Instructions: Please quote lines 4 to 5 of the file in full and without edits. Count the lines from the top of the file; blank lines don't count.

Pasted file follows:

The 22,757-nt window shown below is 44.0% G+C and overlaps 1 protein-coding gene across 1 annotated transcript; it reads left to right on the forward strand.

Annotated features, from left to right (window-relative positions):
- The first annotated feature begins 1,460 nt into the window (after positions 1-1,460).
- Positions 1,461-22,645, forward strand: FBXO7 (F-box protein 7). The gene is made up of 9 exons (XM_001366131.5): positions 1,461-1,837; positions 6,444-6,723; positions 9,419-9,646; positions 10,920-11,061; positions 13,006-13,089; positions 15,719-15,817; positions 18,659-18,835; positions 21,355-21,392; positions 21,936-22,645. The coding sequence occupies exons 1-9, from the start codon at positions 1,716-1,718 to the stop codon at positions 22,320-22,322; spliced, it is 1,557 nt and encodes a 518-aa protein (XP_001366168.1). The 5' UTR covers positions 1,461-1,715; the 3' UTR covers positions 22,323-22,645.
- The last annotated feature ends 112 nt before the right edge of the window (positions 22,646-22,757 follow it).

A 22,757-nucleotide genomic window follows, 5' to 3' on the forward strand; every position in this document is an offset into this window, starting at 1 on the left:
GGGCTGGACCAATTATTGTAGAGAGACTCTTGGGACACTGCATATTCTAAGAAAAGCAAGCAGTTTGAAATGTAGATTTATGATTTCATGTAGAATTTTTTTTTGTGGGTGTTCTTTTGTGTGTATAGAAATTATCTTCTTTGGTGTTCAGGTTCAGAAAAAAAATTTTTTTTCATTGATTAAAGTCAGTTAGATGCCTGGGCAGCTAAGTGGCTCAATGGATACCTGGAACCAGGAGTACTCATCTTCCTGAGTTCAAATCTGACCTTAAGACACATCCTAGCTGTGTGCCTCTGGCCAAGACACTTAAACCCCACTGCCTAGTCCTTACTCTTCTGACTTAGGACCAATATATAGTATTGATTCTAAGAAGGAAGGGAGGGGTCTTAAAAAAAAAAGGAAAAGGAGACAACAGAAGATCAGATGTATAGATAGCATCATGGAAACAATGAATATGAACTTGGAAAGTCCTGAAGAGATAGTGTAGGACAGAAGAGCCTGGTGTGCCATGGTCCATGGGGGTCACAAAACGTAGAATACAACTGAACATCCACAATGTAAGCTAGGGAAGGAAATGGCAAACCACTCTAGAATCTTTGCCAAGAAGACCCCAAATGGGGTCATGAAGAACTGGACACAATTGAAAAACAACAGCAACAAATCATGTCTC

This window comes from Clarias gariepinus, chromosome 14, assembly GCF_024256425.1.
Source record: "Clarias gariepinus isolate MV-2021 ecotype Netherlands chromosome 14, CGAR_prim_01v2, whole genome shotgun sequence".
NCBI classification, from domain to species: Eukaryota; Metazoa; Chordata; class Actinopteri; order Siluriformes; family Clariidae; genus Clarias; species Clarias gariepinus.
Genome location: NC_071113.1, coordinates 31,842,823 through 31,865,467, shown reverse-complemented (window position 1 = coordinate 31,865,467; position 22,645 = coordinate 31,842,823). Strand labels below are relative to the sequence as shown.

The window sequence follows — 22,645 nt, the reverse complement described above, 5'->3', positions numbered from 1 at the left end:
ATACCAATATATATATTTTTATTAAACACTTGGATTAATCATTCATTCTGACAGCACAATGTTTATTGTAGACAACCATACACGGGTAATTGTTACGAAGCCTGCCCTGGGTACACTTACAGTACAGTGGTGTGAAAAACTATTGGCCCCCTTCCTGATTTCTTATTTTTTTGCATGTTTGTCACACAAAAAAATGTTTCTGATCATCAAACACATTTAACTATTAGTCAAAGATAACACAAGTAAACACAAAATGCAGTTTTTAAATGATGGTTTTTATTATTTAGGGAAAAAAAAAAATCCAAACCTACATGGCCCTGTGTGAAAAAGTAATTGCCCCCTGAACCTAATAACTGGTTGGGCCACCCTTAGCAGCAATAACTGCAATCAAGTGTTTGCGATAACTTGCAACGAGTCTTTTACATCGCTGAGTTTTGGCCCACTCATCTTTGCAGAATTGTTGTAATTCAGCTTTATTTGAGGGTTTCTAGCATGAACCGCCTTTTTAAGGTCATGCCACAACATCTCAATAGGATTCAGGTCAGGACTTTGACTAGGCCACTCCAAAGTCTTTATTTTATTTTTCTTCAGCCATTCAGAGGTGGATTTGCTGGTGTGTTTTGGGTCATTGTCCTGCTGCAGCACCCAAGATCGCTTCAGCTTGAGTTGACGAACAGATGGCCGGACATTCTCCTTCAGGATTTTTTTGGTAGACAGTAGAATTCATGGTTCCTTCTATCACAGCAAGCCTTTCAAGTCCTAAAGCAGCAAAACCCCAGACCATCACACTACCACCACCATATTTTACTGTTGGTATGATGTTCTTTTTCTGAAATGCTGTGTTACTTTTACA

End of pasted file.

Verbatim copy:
- Positions 1,461-22,645, forward strand: FBXO7 (F-box protein 7). The gene is made up of 9 exons (XM_001366131.5): positions 1,461-1,837; positions 6,444-6,723; positions 9,419-9,646; positions 10,920-11,061; positions 13,006-13,089; positions 15,719-15,817; positions 18,659-18,835; positions 21,355-21,392; positions 21,936-22,645. The coding sequence occupies exons 1-9, from the start codon at positions 1,716-1,718 to the stop codon at positions 22,320-22,322; spliced, it is 1,557 nt and encodes a 518-aa protein (XP_001366168.1). The 5' UTR covers positions 1,461-1,715; the 3' UTR covers positions 22,323-22,645.
- The last annotated feature ends 112 nt before the right edge of the window (positions 22,646-22,757 follow it).